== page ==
A group of Fort Lewis College students is gathering petition signatures to reduce penalties on campus for marijuana
use, saying the drug is less harmful than alcohol.
The group had gathered 420 signatures by Thursday. The number 420, although often used to refer to marijuana, was
arrived at by coincidence, said Marisa Williams, president of the student group Safer Alternative for Enjoyable
Recreation, or SAFER FLC.
FLC rules require approximately 350 signatures to put a ballot measure in front of students. A student election is
set for April 13-14.
We are just saying that marijuana is safer than alcohol and should be treated that way on campus," Williams said.
FLC prohibits smoking or possessing marijuana on campus, regardless of whether the user has a medical marijuana
Williams said that marijuana, unlike alcohol, does not cause fatal overdoses and is not implicated in sexual
College spokesman Mitch Davis said marijuana offenses at FLC are handled on a case-by-case basis. There are no
automatic penalties for being caught with alcohol or drugs, he said.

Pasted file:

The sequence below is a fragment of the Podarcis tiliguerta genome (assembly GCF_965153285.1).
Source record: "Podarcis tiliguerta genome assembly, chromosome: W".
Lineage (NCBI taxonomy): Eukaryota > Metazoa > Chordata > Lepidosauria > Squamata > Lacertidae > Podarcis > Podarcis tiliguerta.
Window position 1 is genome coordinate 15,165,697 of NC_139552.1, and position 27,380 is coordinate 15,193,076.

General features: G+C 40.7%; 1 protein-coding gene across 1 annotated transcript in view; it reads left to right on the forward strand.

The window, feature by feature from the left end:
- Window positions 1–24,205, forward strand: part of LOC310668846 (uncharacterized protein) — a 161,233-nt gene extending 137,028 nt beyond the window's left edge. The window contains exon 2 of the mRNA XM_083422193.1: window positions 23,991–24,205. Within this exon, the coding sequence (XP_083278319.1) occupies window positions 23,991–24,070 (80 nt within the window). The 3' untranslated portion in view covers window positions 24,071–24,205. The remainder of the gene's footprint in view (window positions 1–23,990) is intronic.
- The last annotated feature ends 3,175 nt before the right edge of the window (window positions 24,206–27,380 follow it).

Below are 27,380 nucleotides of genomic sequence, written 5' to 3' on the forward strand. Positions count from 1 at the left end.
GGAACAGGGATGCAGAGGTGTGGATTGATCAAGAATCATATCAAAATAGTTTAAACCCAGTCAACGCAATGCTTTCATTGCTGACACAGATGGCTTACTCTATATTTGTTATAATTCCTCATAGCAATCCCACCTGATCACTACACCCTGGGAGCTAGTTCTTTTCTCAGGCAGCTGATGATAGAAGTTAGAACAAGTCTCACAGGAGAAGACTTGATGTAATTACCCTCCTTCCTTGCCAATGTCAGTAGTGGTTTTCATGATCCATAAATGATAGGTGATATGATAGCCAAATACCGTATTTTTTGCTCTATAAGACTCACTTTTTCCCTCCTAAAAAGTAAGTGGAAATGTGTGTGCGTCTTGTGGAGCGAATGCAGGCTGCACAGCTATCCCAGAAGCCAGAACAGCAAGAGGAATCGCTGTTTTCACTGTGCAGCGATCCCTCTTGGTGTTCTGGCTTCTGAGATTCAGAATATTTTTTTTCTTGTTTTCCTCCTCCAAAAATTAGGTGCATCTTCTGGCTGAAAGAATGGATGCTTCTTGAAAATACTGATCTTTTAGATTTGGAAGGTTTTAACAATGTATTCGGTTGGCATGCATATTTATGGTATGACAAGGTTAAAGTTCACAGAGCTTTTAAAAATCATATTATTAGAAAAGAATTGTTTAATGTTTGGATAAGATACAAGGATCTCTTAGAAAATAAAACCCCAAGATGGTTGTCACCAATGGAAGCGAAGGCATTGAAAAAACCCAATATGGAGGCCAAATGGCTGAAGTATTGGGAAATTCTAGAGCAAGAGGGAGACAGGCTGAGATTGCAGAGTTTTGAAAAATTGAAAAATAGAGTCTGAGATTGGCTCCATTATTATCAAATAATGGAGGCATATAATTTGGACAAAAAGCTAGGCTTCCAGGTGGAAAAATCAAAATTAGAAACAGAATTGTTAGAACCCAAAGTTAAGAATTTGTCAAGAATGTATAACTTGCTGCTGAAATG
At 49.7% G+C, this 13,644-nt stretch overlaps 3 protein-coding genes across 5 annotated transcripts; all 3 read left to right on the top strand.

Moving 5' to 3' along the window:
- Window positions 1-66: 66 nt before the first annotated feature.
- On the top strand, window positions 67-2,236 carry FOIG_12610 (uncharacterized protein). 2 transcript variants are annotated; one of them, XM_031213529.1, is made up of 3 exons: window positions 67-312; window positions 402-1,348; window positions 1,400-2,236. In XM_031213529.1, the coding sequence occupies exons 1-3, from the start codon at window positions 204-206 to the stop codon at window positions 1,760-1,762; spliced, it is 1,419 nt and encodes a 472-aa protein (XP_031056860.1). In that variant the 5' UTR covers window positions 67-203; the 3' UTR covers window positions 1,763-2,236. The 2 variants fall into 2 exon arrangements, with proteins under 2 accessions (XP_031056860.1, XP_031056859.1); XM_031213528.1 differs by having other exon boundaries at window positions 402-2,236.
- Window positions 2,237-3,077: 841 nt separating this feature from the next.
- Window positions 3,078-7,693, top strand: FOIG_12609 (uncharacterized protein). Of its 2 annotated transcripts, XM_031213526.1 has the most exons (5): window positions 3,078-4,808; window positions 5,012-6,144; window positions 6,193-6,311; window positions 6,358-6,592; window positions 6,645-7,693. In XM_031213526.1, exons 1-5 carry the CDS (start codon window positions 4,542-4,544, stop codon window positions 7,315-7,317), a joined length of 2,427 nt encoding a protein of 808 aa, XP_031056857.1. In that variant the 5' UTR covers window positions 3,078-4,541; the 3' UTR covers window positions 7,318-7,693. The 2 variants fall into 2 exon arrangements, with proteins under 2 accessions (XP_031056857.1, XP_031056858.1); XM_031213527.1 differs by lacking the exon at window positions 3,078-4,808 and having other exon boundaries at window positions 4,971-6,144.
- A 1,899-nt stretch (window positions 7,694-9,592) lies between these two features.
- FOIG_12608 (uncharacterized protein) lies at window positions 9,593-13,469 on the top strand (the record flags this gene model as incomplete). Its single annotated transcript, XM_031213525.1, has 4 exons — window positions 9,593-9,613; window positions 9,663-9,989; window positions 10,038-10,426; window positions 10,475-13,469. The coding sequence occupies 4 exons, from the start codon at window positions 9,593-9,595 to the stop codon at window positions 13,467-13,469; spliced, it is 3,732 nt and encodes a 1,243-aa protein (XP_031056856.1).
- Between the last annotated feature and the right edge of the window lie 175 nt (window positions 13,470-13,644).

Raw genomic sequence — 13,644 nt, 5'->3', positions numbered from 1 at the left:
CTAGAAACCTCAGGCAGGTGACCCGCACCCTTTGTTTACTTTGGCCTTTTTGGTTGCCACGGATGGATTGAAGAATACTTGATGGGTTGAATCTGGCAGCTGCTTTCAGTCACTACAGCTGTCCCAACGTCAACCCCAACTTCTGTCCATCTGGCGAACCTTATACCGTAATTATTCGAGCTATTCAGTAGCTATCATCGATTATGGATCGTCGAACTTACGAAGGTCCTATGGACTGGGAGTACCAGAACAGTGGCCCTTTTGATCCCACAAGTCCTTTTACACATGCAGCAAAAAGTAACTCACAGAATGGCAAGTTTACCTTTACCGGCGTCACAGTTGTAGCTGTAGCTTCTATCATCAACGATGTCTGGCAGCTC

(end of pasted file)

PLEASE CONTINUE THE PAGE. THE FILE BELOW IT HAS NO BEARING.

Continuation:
Davis said students have the right to bring referendums to a vote, but college administrators are not necessarily
bound by the result.
We're happy to work with SAFER to make sure campus policies are clear, and penalties are clear and fair," he said.
FLC would consider students' requests to change campus policy, Davis said.
It is something we would look at very seriously," he said.
Colorado has one of the most expansive medical marijuana laws in the nation, and Durango has become a regional hotbed
of marijuana activism that now has six dispensaries. Marijuana remains illegal under federal law.
We'll probably be one of the first states to legalize it fully, hopefully," said Williams, a senior sociology major.
California voters will decide on an initiative to legalize marijuana in November.
An announcement Thursday by the national SAFER organization said FLC would be one of more than 80 colleges and
universities across the nation rallying in support of treating marijuana as a safer drug than alcohol. But on campus, the rally was limited to two students staffing a table to gather petition signatures.
Becky Bachinski, a 2009 FLC graduate, said people need to make informed decisions about marijuana policy.
The ignorance that people have, and the misinformation people have about marijuana, leads to knee-jerk reactions,"
she said. When in reality, a lot of people take part in that recreational activity."